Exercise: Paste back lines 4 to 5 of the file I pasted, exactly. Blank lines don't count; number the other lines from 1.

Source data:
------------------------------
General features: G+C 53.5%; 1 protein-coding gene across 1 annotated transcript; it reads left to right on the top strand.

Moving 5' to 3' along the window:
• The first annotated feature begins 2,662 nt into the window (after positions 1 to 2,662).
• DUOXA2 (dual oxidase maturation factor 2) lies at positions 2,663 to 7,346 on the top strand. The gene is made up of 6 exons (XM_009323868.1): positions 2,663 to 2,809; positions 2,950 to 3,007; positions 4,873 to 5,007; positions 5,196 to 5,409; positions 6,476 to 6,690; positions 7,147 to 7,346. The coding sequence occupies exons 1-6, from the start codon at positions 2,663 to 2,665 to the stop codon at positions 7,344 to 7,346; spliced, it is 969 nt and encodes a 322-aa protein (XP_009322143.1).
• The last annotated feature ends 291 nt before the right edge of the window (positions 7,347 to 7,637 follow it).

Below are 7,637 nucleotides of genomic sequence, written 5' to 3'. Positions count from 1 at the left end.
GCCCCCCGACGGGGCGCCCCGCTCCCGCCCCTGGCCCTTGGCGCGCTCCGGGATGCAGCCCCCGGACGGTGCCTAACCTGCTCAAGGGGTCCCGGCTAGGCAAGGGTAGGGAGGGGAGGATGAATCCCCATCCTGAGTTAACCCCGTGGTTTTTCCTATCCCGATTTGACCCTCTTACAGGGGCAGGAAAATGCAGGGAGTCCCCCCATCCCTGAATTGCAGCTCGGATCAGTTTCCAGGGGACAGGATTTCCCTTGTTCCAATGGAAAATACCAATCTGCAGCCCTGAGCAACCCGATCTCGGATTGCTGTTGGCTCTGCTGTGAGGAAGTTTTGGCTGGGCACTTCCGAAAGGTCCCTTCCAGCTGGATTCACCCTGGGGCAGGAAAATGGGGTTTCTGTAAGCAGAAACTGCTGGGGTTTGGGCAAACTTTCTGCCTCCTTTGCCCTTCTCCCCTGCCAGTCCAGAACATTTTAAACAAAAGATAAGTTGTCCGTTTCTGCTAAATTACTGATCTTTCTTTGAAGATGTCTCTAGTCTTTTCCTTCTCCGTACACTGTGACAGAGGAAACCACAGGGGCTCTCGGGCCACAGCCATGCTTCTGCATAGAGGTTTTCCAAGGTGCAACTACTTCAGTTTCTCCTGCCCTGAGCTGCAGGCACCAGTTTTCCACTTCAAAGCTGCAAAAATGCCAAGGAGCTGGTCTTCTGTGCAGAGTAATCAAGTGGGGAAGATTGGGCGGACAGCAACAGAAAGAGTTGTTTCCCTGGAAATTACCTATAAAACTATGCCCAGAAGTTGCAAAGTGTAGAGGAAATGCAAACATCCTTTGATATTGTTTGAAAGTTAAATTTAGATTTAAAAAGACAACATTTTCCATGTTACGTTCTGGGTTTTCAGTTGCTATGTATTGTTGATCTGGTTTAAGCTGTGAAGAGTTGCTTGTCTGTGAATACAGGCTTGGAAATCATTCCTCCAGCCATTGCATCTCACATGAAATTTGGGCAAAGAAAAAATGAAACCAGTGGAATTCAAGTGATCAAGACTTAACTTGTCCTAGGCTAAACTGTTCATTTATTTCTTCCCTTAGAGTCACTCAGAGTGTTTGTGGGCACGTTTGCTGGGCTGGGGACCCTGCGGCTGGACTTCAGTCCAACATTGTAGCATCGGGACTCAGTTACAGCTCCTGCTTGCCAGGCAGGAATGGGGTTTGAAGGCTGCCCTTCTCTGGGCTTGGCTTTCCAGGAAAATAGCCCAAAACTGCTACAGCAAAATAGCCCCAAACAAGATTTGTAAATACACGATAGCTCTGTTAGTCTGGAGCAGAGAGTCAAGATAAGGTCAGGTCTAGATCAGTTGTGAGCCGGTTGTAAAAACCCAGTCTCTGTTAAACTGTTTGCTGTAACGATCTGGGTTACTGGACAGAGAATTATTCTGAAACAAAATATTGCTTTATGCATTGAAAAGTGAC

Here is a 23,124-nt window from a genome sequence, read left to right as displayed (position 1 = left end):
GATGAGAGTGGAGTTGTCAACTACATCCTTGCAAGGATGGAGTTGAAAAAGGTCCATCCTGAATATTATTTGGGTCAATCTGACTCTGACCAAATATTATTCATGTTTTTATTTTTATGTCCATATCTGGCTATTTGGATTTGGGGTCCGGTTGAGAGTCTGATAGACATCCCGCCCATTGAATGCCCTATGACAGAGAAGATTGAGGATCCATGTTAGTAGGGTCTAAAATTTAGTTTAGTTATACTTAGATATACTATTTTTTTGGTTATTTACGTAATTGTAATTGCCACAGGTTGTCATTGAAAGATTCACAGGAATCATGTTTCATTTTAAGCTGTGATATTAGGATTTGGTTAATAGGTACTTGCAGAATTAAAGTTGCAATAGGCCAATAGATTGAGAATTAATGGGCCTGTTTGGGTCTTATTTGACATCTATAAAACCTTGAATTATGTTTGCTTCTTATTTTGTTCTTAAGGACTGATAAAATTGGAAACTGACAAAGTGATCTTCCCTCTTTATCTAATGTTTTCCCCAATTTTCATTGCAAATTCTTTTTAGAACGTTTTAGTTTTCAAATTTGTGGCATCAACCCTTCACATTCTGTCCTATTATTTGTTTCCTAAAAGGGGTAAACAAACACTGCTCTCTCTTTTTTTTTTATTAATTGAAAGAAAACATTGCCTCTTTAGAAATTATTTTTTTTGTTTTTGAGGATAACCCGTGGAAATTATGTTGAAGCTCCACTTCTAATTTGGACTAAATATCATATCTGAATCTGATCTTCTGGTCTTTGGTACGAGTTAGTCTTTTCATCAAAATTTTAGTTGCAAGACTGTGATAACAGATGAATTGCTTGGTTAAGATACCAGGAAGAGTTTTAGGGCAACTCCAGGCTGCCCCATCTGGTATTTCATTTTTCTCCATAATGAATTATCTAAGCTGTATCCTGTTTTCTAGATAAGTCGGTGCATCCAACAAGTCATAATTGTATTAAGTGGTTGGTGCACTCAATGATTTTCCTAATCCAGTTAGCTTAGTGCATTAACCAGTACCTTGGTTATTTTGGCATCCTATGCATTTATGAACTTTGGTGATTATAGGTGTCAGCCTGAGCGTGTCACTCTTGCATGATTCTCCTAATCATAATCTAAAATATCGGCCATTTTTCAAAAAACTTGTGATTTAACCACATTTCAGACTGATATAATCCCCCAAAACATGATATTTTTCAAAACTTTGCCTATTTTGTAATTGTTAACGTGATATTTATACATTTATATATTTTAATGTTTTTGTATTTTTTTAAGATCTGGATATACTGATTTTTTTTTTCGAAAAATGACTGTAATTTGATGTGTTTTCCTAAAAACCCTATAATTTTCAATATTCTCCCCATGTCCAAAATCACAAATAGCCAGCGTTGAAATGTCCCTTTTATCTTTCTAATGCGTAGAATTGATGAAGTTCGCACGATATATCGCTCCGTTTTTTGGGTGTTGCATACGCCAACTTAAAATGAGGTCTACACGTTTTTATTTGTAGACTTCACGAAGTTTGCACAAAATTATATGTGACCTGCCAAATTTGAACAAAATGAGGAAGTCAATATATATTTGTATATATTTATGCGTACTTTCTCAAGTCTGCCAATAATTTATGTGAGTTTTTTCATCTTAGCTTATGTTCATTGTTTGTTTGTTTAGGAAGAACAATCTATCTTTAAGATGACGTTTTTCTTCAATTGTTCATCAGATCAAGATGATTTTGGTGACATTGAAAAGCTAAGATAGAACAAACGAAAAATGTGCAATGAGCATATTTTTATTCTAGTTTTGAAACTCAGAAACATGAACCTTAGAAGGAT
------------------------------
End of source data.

• DUOXA2 (dual oxidase maturation factor 2) lies at positions 2,663 to 7,346 on the top strand. The gene is made up of 6 exons (XM_009323868.1): positions 2,663 to 2,809; positions 2,950 to 3,007; positions 4,873 to 5,007; positions 5,196 to 5,409; positions 6,476 to 6,690; positions 7,147 to 7,346. The coding sequence occupies exons 1-6, from the start codon at positions 2,663 to 2,665 to the stop codon at positions 7,344 to 7,346; spliced, it is 969 nt and encodes a 322-aa protein (XP_009322143.1).
• The last annotated feature ends 291 nt before the right edge of the window (positions 7,347 to 7,637 follow it).